Davies talks through the philosophical issues starting with the traditional concern of societal disintegration after publicity of extraterrestrial life or intelligence, which seems unlikely. He postulates that statistically an alien civilization would be more advanced than ours given our reaching out beyond the solar system is only a recent capability. Conventional religious beliefs may be undermined or otherwise affected or humans might embrace the higher religion of a more advanced civilization or even see them as God-like. Some additional philosophical issues he raises include:
- Is the modern scientific search for extraterrestrial intelligence analogous to the historical search for the supernatural?
- Did the alien life develop separately from ours, making life a predictable rather than miraculous or rare natural event or has life spread from a single origin (panspermia)?
- Does the confirmation of alien life or intelligence confirm the theories of self-organization and emergence whereby life and consciousness may be basic phenomena of complex or chaotic systems in the universe?
- What if the intelligence is artificial or machine made (AI as superior to natural intelligence)?
- What are the implications of sharing their advanced knowledge?
- Can advanced aliens be a conduit to the divine being?
Until the search for extraterrestrial life, especially intelligent life is successful, we are left with the lingering question first posed by Enrico Fermi – “Where is everybody?” If there are a multitude of advanced alien life forms, it seems reasonable to expect they would already have contacted or visited us, or even have preceded the arrival of humanity on Earth. Disallowing the dubious assertions of UFO theorists, the corollary is that supra-human intelligence does not fall within our current space-time corridor, or perhaps has chosen to remain hidden.
The late Charles Krauthammer wrote a poignant article, Let’s Put a Hopeful Face on the Cosmic Silence3, in December 2011. He saw our drive “to find our living, thinking counterpart in the universe …betrays a profound melancholy – a lonely species in a merciless universe anxiously awaits an answering voice amid utter silence. That silence is maddening. Not just because it compounds our feelings of cosmic isolation. But because it makes no sense.”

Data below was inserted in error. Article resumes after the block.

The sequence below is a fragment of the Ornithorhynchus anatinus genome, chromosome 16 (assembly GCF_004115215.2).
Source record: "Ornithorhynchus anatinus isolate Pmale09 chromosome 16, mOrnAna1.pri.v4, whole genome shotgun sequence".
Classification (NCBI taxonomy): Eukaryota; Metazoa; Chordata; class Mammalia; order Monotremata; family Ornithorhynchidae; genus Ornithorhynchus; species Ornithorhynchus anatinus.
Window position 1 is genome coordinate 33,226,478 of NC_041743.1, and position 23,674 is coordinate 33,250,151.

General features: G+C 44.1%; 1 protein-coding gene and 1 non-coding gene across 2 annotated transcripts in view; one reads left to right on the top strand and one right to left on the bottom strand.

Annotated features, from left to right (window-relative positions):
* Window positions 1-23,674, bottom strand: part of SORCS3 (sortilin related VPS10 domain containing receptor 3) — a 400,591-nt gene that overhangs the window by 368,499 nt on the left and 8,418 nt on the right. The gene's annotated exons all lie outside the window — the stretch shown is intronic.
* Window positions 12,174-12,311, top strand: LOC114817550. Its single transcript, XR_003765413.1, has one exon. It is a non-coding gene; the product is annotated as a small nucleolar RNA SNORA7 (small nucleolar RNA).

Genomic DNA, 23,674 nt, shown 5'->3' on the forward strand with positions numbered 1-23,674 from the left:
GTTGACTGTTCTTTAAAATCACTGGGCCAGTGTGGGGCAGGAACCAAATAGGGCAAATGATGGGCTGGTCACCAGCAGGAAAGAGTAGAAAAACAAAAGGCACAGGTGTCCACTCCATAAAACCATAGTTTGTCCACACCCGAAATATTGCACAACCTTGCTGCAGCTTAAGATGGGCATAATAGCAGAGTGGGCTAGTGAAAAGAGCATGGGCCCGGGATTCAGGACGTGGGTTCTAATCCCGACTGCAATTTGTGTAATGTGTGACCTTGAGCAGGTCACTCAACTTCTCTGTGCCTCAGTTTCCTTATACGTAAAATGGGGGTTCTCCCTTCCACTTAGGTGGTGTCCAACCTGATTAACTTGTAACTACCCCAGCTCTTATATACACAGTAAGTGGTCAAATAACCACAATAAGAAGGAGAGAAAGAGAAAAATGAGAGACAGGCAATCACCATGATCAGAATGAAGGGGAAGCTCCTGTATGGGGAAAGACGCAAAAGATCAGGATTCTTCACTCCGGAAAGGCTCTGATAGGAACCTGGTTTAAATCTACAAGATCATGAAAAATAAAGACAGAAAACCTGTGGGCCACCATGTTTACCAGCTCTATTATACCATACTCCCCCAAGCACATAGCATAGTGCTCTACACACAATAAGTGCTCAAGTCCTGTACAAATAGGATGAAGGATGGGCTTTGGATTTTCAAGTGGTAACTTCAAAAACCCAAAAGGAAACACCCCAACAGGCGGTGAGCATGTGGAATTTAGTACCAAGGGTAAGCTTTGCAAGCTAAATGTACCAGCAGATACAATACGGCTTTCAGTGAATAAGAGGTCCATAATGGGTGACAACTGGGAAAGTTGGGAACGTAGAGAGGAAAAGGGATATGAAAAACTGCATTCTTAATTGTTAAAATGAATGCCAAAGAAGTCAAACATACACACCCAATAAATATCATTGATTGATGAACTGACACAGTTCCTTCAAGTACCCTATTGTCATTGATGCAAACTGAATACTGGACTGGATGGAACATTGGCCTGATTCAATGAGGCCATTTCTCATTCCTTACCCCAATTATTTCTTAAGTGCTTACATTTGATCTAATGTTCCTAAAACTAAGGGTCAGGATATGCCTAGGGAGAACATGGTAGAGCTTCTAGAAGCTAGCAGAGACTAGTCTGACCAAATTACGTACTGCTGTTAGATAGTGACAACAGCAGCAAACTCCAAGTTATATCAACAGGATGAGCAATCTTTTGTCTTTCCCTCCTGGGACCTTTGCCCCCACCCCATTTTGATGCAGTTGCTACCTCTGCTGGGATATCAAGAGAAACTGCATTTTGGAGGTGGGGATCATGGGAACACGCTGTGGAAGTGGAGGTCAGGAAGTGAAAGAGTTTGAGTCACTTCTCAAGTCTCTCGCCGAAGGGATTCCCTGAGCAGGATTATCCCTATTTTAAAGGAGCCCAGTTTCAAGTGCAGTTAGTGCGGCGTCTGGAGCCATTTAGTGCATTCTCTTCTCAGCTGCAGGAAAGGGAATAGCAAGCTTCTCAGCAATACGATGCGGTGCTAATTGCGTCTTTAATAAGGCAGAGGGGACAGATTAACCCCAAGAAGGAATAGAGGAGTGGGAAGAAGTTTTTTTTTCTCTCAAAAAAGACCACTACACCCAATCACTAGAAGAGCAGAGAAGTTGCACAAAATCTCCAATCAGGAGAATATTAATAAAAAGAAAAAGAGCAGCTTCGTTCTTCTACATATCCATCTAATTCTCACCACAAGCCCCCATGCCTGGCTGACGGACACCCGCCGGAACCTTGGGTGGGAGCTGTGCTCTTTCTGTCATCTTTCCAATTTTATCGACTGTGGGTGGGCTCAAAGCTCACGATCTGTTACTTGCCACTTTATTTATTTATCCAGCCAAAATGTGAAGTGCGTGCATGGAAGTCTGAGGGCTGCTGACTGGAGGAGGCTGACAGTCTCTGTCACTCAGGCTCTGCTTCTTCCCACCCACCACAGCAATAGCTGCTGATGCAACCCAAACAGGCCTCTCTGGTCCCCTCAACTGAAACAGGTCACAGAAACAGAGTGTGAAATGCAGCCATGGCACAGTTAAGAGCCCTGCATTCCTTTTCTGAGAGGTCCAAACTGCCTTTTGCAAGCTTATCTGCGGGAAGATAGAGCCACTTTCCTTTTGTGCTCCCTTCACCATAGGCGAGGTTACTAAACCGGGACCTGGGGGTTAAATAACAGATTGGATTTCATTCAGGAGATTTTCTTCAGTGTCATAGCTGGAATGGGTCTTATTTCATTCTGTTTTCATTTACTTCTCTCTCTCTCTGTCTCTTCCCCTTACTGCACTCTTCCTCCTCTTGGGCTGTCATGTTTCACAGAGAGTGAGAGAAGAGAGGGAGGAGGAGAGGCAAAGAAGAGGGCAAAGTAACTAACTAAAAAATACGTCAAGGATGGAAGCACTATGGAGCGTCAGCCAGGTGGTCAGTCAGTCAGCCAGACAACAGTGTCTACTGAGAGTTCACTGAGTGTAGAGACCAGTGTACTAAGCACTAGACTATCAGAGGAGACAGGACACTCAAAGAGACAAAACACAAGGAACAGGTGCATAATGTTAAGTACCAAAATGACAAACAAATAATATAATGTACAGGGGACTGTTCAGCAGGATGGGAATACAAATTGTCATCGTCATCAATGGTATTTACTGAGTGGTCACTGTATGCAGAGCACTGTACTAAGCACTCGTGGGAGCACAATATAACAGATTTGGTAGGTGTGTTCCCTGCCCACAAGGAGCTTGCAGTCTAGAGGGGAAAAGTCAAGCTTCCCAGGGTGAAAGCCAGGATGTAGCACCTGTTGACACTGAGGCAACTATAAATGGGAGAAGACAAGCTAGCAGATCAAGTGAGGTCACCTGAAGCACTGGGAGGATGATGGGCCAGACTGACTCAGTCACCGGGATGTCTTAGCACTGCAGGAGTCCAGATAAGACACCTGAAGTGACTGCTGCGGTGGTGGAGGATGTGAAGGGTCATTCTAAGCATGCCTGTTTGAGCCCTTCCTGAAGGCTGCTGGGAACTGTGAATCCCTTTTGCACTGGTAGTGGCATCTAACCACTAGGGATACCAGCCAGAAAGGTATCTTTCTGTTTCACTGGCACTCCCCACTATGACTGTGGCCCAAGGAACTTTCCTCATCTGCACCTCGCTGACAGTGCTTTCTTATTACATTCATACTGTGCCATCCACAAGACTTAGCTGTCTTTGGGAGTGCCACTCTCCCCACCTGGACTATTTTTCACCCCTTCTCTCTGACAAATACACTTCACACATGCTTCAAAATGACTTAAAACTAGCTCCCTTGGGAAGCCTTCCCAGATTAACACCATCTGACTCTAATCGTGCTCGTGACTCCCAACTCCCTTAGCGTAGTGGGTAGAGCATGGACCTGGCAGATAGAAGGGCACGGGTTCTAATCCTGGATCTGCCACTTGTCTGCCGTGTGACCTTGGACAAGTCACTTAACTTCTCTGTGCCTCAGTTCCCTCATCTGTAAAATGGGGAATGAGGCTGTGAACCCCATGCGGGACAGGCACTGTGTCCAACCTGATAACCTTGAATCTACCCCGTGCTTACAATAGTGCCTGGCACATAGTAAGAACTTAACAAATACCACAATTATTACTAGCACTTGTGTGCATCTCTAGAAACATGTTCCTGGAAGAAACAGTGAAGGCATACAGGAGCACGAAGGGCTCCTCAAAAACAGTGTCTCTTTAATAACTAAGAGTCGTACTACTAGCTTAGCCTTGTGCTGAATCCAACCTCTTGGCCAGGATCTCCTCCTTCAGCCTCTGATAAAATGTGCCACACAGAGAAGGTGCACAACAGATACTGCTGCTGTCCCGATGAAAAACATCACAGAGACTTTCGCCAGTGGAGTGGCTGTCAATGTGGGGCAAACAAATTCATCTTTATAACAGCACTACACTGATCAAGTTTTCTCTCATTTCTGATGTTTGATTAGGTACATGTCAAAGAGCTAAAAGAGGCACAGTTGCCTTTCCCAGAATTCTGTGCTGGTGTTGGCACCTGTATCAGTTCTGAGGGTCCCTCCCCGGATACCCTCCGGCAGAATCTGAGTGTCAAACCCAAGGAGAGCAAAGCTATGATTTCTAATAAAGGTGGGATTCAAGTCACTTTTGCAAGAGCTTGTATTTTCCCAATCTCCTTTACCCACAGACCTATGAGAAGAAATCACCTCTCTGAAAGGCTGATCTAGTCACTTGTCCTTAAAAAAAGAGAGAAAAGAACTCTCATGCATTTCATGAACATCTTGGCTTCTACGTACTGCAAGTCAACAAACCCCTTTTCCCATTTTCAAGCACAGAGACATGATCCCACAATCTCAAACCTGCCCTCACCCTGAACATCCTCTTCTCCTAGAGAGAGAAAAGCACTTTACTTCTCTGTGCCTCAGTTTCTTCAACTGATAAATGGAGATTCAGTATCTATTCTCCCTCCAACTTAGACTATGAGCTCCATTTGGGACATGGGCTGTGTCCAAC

This existential observation is followed by his recalling Carl Sagan’s concern that the explanation of the silence may be that advanced civilizations destroy themselves just when they develop the technology to reach out beyond their own stellar system; the silence then is “not a flattering lesson about our uniqueness, but a tragic story about our destiny.”
He then considers whether intelligence is fatal not only ultimately, but nearly instantly on a cosmic time scale. His solution is discipline which is the work of politics, the ordering of society to permit human flourishing while restraining Hobbesian instincts. He concludes, “The debased and mundane practice of politics… will determine whether we will live long enough to be heard one day. Out there. By them, the few – the only- who got it right.”
If Davies and Krauthammer are correct, then we anxiously await conclusive evidence of extraterrestrial life and intelligence. Such evidence will suggest answers to questions about the origin of life, the regularity of intelligent life forms, theories of emergence and self-organization, and possibly the workings of the divine. But perhaps most importantly it will serve as a precedent – confirming that intelligent beings can overcome the propensity to destroy themselves, and so offer space for optimism on the future of mankind.
1Shreeve, Jamie, Who’s Out There? , National Geographic, March 2019, Volume 235 No. 3, ISSN0027-9358, pages 42-75.
2Davies, Paul, Are We Alone. Basic Books, 1995. ISBN 0-465-00419-9.
3Krauthammer, Charles, Let’s put a hopeful face on the cosmic silence, Courier-Journal, Louisville, Ky., December 30, 2011.